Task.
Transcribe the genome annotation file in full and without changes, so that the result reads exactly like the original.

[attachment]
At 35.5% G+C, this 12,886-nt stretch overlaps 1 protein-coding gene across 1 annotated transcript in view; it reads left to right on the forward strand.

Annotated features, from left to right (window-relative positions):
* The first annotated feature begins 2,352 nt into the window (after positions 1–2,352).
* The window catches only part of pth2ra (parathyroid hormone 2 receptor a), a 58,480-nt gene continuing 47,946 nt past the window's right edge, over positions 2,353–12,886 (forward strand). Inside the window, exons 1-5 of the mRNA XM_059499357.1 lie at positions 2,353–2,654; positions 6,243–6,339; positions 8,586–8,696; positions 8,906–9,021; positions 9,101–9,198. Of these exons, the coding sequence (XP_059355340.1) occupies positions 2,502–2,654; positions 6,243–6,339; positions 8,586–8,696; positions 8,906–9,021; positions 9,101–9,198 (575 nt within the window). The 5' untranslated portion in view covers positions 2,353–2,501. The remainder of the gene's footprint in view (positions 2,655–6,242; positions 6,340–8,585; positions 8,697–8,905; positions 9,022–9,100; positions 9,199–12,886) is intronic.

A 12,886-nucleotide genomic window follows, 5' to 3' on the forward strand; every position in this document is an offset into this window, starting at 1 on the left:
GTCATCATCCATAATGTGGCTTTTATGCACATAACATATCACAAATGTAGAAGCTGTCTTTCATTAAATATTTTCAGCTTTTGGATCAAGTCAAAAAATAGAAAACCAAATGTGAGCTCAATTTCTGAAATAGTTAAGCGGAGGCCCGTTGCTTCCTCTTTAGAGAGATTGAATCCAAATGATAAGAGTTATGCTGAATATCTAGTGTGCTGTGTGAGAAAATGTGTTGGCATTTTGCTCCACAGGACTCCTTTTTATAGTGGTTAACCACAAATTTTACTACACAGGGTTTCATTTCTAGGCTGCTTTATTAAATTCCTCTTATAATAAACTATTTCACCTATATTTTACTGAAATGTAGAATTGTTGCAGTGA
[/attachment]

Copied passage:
At 35.5% G+C, this 12,886-nt stretch overlaps 1 protein-coding gene across 1 annotated transcript in view; it reads left to right on the forward strand.

Annotated features, from left to right (window-relative positions):
* The first annotated feature begins 2,352 nt into the window (after positions 1–2,352).
* The window catches only part of pth2ra (parathyroid hormone 2 receptor a), a 58,480-nt gene continuing 47,946 nt past the window's right edge, over positions 2,353–12,886 (forward strand). Inside the window, exons 1-5 of the mRNA XM_059499357.1 lie at positions 2,353–2,654; positions 6,243–6,339; positions 8,586–8,696; positions 8,906–9,021; positions 9,101–9,198. Of these exons, the coding sequence (XP_059355340.1) occupies positions 2,502–2,654; positions 6,243–6,339; positions 8,586–8,696; positions 8,906–9,021; positions 9,101–9,198 (575 nt within the window). The 5' untranslated portion in view covers positions 2,353–2,501. The remainder of the gene's footprint in view (positions 2,655–6,242; positions 6,340–8,585; positions 8,697–8,905; positions 9,022–9,100; positions 9,199–12,886) is intronic.

A 12,886-nucleotide genomic window follows, 5' to 3' on the forward strand; every position in this document is an offset into this window, starting at 1 on the left:
GTCATCATCCATAATGTGGCTTTTATGCACATAACATATCACAAATGTAGAAGCTGTCTTTCATTAAATATTTTCAGCTTTTGGATCAAGTCAAAAAATAGAAAACCAAATGTGAGCTCAATTTCTGAAATAGTTAAGCGGAGGCCCGTTGCTTCCTCTTTAGAGAGATTGAATCCAAATGATAAGAGTTATGCTGAATATCTAGTGTGCTGTGTGAGAAAATGTGTTGGCATTTTGCTCCACAGGACTCCTTTTTATAGTGGTTAACCACAAATTTTACTACACAGGGTTTCATTTCTAGGCTGCTTTATTAAATTCCTCTTATAATAAACTATTTCACCTATATTTTACTGAAATGTAGAATTGTTGCAGTGA